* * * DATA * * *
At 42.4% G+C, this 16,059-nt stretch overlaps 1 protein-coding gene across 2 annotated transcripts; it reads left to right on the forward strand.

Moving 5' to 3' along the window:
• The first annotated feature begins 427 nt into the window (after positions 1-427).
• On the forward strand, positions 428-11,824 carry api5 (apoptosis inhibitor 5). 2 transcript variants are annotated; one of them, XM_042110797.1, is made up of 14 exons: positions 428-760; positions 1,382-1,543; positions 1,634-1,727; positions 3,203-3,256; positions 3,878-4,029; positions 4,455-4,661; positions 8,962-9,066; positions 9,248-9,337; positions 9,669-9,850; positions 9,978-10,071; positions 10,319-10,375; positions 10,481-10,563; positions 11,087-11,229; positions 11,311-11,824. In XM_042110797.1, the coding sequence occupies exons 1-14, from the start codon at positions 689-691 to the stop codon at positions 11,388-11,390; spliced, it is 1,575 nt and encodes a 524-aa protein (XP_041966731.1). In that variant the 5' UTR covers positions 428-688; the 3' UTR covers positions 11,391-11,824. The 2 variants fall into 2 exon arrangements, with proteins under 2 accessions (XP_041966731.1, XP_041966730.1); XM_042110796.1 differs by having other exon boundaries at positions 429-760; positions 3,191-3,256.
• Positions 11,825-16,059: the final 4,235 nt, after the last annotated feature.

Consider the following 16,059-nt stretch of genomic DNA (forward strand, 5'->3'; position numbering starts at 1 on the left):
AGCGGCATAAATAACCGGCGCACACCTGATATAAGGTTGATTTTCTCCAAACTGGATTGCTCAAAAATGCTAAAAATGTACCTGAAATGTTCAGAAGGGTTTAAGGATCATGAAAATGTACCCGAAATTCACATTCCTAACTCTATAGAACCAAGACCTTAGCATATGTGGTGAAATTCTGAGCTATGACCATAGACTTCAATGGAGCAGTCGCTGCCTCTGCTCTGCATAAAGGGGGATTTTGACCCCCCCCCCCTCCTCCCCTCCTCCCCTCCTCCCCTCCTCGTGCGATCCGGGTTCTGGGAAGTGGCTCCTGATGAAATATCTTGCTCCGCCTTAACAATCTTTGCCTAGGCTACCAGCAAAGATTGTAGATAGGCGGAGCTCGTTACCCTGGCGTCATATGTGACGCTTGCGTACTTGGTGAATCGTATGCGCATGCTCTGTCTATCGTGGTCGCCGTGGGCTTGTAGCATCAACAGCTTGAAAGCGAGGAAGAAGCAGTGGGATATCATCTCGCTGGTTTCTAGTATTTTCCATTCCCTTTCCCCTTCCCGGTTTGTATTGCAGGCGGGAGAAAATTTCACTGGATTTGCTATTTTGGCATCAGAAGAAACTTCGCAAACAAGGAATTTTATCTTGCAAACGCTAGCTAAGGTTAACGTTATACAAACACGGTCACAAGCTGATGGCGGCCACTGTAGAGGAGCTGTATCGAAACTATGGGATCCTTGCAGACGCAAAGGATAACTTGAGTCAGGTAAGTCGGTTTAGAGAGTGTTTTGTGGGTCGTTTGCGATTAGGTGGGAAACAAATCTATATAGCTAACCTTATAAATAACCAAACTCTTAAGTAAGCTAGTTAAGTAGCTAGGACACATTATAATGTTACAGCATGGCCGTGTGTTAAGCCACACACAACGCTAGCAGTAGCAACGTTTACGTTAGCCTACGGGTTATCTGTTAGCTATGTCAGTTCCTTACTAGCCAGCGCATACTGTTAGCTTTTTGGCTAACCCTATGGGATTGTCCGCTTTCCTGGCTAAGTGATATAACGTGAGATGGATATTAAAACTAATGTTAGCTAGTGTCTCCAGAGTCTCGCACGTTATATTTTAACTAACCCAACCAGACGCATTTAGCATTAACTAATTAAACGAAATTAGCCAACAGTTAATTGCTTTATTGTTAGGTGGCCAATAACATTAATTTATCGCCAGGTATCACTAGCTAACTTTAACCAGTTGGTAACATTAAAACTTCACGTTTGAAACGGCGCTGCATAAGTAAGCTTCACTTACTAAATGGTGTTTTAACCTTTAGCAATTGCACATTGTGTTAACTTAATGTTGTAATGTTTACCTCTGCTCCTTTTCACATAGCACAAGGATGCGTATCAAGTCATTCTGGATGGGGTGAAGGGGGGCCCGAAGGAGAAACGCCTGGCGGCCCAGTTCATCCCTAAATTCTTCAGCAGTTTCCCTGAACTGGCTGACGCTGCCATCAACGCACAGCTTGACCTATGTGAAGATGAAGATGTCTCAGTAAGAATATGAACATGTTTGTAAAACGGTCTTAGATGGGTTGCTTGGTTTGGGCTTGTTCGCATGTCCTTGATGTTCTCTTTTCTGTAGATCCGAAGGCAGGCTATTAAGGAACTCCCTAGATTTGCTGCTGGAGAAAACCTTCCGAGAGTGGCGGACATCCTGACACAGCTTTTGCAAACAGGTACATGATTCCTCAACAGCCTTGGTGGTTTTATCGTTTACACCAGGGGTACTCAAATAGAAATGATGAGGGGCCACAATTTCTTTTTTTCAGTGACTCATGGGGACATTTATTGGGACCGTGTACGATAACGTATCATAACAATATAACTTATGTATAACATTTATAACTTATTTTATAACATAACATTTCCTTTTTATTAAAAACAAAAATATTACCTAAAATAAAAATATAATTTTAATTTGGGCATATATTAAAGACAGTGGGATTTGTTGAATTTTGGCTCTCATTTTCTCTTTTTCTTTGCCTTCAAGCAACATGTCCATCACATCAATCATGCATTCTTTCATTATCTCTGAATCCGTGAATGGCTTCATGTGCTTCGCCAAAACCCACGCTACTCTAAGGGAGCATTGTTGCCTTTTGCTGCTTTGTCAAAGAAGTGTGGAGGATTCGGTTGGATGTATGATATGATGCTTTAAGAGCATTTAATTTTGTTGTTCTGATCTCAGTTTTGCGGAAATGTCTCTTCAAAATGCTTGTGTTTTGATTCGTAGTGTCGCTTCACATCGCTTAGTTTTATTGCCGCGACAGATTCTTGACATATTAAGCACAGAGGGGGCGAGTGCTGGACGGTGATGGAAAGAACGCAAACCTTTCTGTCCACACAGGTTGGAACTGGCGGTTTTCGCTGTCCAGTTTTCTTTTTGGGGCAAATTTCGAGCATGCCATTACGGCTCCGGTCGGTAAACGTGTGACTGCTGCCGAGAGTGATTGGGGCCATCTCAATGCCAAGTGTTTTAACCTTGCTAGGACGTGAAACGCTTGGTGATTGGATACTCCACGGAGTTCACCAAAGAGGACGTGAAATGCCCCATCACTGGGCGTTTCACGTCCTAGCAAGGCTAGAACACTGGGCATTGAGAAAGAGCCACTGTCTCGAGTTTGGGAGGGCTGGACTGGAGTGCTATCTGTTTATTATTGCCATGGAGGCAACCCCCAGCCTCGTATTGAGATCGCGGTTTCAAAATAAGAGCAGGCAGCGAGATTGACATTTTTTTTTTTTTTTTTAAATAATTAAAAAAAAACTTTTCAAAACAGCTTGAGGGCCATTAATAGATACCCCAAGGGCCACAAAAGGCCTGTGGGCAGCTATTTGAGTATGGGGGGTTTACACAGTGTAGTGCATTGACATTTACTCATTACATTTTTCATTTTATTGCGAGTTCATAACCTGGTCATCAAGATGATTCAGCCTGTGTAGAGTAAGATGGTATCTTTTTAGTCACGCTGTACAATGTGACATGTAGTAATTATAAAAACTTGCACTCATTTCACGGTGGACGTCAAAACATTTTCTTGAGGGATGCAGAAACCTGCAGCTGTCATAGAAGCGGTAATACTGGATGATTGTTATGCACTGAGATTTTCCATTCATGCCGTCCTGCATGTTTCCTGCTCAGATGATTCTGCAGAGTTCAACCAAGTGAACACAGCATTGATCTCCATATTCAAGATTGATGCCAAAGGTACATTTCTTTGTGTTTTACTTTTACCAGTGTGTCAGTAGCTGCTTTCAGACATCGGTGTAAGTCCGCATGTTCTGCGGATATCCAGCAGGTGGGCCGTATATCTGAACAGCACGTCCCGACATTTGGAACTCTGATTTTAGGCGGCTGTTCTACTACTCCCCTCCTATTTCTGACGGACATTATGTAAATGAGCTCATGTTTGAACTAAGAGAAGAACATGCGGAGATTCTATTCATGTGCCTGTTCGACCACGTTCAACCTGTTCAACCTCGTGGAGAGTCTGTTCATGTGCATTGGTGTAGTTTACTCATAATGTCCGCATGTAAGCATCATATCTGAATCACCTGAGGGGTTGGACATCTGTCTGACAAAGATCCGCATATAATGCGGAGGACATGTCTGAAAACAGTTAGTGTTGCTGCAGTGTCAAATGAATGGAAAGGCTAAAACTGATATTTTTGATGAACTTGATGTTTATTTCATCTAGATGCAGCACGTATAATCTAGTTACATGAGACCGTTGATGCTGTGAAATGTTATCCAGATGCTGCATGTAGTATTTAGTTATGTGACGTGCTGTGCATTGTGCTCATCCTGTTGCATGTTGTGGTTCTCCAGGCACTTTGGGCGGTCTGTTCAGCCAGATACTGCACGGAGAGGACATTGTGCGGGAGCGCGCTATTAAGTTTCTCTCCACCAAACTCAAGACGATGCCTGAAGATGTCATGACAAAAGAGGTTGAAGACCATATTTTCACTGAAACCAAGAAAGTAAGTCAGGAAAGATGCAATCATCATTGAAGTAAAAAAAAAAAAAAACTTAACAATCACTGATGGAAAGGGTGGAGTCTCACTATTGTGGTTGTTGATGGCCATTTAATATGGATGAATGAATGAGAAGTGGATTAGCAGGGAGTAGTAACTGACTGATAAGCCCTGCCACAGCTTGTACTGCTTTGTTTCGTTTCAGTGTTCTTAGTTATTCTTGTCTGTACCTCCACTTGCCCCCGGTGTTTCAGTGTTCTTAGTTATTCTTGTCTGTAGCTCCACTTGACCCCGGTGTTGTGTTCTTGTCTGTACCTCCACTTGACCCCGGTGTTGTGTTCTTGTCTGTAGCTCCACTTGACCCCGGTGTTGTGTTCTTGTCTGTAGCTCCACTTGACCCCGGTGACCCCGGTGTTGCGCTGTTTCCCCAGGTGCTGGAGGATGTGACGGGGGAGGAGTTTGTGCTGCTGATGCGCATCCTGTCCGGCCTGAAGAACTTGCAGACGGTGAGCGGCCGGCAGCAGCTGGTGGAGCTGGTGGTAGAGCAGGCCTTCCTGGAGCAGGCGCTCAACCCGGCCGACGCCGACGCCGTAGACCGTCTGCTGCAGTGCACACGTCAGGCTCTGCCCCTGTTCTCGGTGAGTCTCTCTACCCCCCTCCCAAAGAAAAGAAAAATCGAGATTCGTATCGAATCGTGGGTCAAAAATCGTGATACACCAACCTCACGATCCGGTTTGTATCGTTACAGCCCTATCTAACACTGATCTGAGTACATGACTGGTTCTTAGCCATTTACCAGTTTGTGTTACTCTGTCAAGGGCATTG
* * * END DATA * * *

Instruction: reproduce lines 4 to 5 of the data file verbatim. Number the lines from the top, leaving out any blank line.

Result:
• On the forward strand, positions 428-11,824 carry api5 (apoptosis inhibitor 5). 2 transcript variants are annotated; one of them, XM_042110797.1, is made up of 14 exons: positions 428-760; positions 1,382-1,543; positions 1,634-1,727; positions 3,203-3,256; positions 3,878-4,029; positions 4,455-4,661; positions 8,962-9,066; positions 9,248-9,337; positions 9,669-9,850; positions 9,978-10,071; positions 10,319-10,375; positions 10,481-10,563; positions 11,087-11,229; positions 11,311-11,824. In XM_042110797.1, the coding sequence occupies exons 1-14, from the start codon at positions 689-691 to the stop codon at positions 11,388-11,390; spliced, it is 1,575 nt and encodes a 524-aa protein (XP_041966731.1). In that variant the 5' UTR covers positions 428-688; the 3' UTR covers positions 11,391-11,824. The 2 variants fall into 2 exon arrangements, with proteins under 2 accessions (XP_041966731.1, XP_041966730.1); XM_042110796.1 differs by having other exon boundaries at positions 429-760; positions 3,191-3,256.
• Positions 11,825-16,059: the final 4,235 nt, after the last annotated feature.